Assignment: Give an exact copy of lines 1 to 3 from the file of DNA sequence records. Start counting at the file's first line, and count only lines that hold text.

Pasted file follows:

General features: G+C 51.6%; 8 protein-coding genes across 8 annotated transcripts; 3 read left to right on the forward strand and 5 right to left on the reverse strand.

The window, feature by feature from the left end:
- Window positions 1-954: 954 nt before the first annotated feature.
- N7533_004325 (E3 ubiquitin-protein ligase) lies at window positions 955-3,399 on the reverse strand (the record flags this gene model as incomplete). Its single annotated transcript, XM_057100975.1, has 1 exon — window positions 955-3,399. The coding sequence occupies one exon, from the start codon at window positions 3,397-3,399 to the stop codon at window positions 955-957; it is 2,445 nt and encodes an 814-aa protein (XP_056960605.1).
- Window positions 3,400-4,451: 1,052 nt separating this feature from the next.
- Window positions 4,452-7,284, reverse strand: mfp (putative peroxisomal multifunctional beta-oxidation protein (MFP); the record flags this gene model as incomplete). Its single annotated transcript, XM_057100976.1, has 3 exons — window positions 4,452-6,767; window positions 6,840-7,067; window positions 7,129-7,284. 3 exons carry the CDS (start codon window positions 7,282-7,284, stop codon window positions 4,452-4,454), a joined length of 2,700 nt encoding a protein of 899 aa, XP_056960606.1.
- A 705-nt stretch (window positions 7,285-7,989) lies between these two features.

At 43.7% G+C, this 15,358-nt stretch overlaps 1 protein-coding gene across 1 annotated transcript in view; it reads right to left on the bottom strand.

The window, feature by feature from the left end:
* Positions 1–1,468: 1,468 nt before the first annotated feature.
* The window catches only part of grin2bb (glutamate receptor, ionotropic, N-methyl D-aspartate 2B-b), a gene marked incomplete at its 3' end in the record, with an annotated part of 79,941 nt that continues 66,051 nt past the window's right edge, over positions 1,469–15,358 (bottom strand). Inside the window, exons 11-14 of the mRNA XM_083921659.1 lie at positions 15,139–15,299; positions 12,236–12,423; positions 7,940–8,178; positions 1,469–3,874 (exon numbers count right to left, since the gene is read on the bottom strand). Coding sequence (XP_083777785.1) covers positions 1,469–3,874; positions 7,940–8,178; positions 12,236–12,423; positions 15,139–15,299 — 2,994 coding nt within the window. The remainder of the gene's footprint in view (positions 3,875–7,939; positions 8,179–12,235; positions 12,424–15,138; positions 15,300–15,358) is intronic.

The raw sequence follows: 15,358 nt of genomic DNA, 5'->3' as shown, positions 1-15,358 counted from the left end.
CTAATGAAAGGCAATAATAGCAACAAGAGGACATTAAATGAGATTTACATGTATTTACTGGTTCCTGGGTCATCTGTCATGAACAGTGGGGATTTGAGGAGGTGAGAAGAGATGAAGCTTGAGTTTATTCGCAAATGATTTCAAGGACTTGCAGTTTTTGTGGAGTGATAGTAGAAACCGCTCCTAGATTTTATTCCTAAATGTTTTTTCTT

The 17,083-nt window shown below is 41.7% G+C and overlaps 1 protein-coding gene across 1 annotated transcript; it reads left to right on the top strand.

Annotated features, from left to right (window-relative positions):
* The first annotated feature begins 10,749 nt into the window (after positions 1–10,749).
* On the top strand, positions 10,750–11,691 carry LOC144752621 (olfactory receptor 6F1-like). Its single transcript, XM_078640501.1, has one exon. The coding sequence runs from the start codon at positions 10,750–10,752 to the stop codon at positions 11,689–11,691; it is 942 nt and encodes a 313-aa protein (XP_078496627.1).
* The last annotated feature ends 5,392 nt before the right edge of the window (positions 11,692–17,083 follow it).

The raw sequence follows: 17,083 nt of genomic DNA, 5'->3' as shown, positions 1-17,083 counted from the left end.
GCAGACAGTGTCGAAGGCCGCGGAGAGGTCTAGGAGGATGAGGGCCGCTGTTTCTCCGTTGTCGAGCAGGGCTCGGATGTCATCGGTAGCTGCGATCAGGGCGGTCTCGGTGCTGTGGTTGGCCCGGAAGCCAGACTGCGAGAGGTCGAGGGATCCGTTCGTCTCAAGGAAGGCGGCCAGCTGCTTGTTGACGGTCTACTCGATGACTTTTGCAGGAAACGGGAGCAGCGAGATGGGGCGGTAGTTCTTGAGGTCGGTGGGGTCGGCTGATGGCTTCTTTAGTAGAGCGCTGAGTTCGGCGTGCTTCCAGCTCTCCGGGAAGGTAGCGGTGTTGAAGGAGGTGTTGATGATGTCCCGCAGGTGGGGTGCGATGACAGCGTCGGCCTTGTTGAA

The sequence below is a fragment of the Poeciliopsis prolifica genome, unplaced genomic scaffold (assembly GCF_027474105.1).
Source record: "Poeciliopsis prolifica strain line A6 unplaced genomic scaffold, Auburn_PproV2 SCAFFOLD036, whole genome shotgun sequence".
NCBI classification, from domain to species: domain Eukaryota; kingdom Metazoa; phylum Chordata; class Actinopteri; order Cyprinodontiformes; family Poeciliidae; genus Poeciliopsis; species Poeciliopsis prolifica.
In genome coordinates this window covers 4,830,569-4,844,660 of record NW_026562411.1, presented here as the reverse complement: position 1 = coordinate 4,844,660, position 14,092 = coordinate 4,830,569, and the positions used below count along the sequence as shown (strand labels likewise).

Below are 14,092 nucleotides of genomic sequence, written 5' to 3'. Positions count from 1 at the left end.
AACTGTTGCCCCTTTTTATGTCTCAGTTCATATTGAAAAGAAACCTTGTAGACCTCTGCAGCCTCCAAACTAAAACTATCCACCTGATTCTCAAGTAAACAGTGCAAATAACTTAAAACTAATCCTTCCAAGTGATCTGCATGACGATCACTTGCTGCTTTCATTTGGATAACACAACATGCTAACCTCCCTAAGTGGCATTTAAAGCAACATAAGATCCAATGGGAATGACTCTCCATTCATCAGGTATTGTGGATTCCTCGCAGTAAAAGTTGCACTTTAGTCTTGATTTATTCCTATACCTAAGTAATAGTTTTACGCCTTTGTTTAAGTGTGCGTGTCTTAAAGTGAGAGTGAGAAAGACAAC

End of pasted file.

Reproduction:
General features: G+C 51.6%; 8 protein-coding genes across 8 annotated transcripts; 3 read left to right on the forward strand and 5 right to left on the reverse strand.

The window, feature by feature from the left end:
- Window positions 1-954: 954 nt before the first annotated feature.